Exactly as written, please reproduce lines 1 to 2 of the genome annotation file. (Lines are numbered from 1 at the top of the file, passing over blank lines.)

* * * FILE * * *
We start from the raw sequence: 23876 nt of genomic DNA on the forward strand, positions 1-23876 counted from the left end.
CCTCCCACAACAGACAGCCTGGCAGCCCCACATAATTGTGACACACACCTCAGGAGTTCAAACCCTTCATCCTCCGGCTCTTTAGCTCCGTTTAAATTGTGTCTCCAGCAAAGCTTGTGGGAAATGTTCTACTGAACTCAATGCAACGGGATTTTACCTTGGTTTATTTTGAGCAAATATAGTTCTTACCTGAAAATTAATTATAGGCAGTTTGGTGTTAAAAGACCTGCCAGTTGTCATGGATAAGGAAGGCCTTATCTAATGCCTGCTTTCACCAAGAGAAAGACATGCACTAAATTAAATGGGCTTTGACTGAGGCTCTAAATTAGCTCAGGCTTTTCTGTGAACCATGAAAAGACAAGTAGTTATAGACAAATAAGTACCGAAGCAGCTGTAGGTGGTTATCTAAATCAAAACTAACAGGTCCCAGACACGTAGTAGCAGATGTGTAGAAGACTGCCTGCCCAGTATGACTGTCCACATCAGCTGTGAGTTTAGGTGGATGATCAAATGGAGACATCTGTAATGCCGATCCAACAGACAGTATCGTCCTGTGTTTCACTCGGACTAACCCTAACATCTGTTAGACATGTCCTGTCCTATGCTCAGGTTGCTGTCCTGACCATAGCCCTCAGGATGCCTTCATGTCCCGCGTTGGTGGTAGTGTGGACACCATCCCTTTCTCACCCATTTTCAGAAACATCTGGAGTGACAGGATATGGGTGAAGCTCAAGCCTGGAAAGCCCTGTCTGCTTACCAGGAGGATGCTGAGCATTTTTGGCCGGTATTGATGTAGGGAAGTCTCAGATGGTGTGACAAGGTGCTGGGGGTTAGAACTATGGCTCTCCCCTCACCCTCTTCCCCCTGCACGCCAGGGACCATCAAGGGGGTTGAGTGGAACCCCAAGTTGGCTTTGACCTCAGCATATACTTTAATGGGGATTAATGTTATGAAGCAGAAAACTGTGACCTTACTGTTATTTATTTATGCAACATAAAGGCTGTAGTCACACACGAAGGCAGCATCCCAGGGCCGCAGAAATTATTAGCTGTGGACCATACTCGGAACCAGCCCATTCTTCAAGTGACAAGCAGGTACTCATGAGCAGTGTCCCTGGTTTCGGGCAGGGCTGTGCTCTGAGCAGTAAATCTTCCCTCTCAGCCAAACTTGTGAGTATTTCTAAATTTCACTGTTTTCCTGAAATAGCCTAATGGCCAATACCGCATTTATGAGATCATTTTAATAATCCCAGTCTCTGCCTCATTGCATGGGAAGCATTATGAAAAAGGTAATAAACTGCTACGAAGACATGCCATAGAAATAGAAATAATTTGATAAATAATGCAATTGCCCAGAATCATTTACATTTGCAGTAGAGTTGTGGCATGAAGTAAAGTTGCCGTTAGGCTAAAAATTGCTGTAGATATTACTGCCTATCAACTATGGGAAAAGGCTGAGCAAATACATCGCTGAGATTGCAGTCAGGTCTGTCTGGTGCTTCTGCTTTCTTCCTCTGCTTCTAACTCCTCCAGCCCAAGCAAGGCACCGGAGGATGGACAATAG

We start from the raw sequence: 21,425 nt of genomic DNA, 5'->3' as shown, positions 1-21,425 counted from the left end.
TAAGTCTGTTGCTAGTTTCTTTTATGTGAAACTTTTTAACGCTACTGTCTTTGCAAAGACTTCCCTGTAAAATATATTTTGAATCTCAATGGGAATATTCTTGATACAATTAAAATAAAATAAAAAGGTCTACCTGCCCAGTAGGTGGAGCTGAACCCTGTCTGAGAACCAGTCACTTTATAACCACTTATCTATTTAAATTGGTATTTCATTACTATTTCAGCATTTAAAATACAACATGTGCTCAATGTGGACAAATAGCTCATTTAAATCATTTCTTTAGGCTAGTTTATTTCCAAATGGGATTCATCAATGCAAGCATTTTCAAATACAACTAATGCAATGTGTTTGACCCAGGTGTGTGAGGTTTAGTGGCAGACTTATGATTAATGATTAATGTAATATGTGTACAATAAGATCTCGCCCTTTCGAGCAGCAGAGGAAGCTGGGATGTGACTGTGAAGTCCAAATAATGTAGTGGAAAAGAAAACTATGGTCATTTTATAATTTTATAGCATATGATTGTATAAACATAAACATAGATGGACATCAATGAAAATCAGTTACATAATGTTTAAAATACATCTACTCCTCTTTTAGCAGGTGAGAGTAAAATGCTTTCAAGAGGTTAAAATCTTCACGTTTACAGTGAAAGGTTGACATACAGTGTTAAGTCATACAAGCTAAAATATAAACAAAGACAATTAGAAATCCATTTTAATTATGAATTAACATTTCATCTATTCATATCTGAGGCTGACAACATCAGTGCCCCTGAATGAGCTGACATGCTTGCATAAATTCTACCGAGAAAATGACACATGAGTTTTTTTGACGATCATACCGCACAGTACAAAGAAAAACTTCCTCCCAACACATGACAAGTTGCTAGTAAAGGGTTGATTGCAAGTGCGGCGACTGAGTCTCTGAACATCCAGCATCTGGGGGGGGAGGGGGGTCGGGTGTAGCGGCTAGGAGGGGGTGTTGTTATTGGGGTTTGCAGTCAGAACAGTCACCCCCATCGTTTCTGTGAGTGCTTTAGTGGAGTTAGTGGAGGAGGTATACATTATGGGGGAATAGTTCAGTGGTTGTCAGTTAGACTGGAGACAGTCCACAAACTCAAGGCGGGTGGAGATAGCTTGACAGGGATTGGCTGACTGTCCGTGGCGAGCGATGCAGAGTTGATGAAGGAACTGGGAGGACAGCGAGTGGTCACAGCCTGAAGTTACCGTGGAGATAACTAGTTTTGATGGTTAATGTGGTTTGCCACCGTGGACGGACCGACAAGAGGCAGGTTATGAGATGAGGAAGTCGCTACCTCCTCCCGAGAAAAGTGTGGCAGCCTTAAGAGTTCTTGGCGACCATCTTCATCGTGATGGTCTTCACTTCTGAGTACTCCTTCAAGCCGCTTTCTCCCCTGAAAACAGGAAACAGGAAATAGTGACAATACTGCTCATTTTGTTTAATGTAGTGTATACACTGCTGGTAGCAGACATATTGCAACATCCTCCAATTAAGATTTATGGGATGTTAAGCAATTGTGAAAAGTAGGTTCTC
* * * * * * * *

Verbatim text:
We start from the raw sequence: 23876 nt of genomic DNA on the forward strand, positions 1-23876 counted from the left end.
CCTCCCACAACAGACAGCCTGGCAGCCCCACATAATTGTGACACACACCTCAGGAGTTCAAACCCTTCATCCTCCGGCTCTTTAGCTCCGTTTAAATTGTGTCTCCAGCAAAGCTTGTGGGAAATGTTCTACTGAACTCAATGCAACGGGATTTTACCTTGGTTTATTTTGAGCAAATATAGTTCTTACCTGAAAATTAATTATAGGCAGTTTGGTGTTAAAAGACCTGCCAGTTGTCATGGATAAGGAAGGCCTTATCTAATGCCTGCTTTCACCAAGAGAAAGACATGCACTAAATTAAATGGGCTTTGACTGAGGCTCTAAATTAGCTCAGGCTTTTCTGTGAACCATGAAAAGACAAGTAGTTATAGACAAATAAGTACCGAAGCAGCTGTAGGTGGTTATCTAAATCAAAACTAACAGGTCCCAGACACGTAGTAGCAGATGTGTAGAAGACTGCCTGCCCAGTATGACTGTCCACATCAGCTGTGAGTTTAGGTGGATGATCAAATGGAGACATCTGTAATGCCGATCCAACAGACAGTATCGTCCTGTGTTTCACTCGGACTAACCCTAACATCTGTTAGACATGTCCTGTCCTATGCTCAGGTTGCTGTCCTGACCATAGCCCTCAGGATGCCTTCATGTCCCGCGTTGGTGGTAGTGTGGACACCATCCCTTTCTCACCCATTTTCAGAAACATCTGGAGTGACAGGATATGGGTGAAGCTCAAGCCTGGAAAGCCCTGTCTGCTTACCAGGAGGATGCTGAGCATTTTTGGCCGGTATTGATGTAGGGAAGTCTCAGATGGTGTGACAAGGTGCTGGGGGTTAGAACTATGGCTCTCCCCTCACCCTCTTCCCCCTGCACGCCAGGGACCATCAAGGGGGTTGAGTGGAACCCCAAGTTGGCTTTGACCTCAGCATATACTTTAATGGGGATTAATGTTATGAAGCAGAAAACTGTGACCTTACTGTTATTTATTTATGCAACATAAAGGCTGTAGTCACACACGAAGGCAGCATCCCAGGGCCGCAGAAATTATTAGCTGTGGACCATACTCGGAACCAGCCCATTCTTCAAGTGACAAGCAGGTACTCATGAGCAGTGTCCCTGGTTTCGGGCAGGGCTGTGCTCTGAGCAGTAAATCTTCCCTCTCAGCCAAACTTGTGAGTATTTCTAAATTTCACTGTTTTCCTGAAATAGCCTAATGGCCAATACCGCATTTATGAGATCATTTTAATAATCCCAGTCTCTGCCTCATTGCATGGGAAGCATTATGAAAAAGGTAATAAACTGCTACGAAGACATGCCATAGAAATAGAAATAATTTGATAAATAATGCAATTGCCCAGAATCATTTACATTTGCAGTAGAGTTGTGGCATGAAGTAAAGTTGCCGTTAGGCTAAAAATTGCTGTAGATATTACTGCCTATCAACTATGGGAAAAGGCTGAGCAAATACATCGCTGAGATTGCAGTCAGGTCTGTCTGGTGCTTCTGCTTTCTTCCTCTGCTTCTAACTCCTCCAGCCCAAGCAAGGCACCGGAGGATGGACAATAG